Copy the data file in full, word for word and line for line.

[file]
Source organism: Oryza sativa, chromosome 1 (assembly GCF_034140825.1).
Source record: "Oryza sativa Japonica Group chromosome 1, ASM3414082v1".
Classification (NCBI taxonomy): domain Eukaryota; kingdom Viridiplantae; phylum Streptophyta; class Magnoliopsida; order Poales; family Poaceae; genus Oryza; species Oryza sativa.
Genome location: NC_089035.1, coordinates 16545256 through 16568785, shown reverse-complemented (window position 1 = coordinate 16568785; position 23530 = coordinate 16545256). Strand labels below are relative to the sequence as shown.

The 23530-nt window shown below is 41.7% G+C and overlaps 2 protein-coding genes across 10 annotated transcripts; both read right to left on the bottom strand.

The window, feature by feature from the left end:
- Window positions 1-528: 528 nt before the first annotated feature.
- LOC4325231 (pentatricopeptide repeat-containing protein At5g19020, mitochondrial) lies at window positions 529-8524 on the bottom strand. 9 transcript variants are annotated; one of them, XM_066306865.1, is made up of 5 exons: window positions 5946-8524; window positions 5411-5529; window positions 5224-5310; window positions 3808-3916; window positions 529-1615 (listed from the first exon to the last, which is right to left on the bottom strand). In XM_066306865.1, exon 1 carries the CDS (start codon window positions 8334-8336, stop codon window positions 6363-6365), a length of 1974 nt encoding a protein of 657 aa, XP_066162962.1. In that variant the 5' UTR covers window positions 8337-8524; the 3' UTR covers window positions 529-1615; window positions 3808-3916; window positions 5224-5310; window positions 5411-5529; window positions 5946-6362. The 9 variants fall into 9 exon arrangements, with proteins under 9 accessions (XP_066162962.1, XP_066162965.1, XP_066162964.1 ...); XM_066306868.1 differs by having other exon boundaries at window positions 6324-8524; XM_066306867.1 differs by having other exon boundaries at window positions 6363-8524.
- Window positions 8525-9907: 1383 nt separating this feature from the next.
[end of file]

Source organism: Oryza sativa, chromosome 1 (assembly GCF_034140825.1).
Source record: "Oryza sativa Japonica Group chromosome 1, ASM3414082v1".
Classification (NCBI taxonomy): domain Eukaryota; kingdom Viridiplantae; phylum Streptophyta; class Magnoliopsida; order Poales; family Poaceae; genus Oryza; species Oryza sativa.
Genome location: NC_089035.1, coordinates 16545256 through 16568785, shown reverse-complemented (window position 1 = coordinate 16568785; position 23530 = coordinate 16545256). Strand labels below are relative to the sequence as shown.

The 23530-nt window shown below is 41.7% G+C and overlaps 2 protein-coding genes across 10 annotated transcripts; both read right to left on the bottom strand.

The window, feature by feature from the left end:
- Window positions 1-528: 528 nt before the first annotated feature.
- LOC4325231 (pentatricopeptide repeat-containing protein At5g19020, mitochondrial) lies at window positions 529-8524 on the bottom strand. 9 transcript variants are annotated; one of them, XM_066306865.1, is made up of 5 exons: window positions 5946-8524; window positions 5411-5529; window positions 5224-5310; window positions 3808-3916; window positions 529-1615 (listed from the first exon to the last, which is right to left on the bottom strand). In XM_066306865.1, exon 1 carries the CDS (start codon window positions 8334-8336, stop codon window positions 6363-6365), a length of 1974 nt encoding a protein of 657 aa, XP_066162962.1. In that variant the 5' UTR covers window positions 8337-8524; the 3' UTR covers window positions 529-1615; window positions 3808-3916; window positions 5224-5310; window positions 5411-5529; window positions 5946-6362. The 9 variants fall into 9 exon arrangements, with proteins under 9 accessions (XP_066162962.1, XP_066162965.1, XP_066162964.1 ...); XM_066306868.1 differs by having other exon boundaries at window positions 6324-8524; XM_066306867.1 differs by having other exon boundaries at window positions 6363-8524.
- Window positions 8525-9907: 1383 nt separating this feature from the next.